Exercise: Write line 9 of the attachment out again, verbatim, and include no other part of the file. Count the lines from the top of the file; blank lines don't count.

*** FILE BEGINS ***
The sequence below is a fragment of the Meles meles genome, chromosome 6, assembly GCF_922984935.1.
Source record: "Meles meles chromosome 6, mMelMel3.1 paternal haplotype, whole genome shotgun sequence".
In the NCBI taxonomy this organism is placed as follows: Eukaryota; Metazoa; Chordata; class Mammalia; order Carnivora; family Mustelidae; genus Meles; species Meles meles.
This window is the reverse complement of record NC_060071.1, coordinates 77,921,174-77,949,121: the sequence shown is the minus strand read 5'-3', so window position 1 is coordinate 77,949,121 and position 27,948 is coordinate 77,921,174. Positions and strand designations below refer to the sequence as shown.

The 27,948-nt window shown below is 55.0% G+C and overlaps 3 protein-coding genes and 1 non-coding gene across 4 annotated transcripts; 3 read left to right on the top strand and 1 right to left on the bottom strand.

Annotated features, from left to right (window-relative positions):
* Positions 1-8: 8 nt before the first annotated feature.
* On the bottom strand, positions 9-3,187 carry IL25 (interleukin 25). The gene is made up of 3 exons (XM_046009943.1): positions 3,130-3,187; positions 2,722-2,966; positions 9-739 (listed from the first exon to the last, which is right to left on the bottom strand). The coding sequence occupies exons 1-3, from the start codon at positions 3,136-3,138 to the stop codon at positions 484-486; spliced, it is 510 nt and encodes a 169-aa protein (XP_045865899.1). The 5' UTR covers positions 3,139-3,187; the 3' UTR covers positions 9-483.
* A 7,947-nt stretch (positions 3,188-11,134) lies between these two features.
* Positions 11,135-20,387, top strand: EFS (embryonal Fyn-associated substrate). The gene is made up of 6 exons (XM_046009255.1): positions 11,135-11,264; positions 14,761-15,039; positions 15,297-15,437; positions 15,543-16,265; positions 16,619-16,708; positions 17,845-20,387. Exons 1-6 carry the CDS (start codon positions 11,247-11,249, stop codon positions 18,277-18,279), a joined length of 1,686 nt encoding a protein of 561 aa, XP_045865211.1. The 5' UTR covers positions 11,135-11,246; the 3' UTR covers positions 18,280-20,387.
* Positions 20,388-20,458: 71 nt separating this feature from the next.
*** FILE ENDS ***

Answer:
* A 7,947-nt stretch (positions 3,188-11,134) lies between these two features.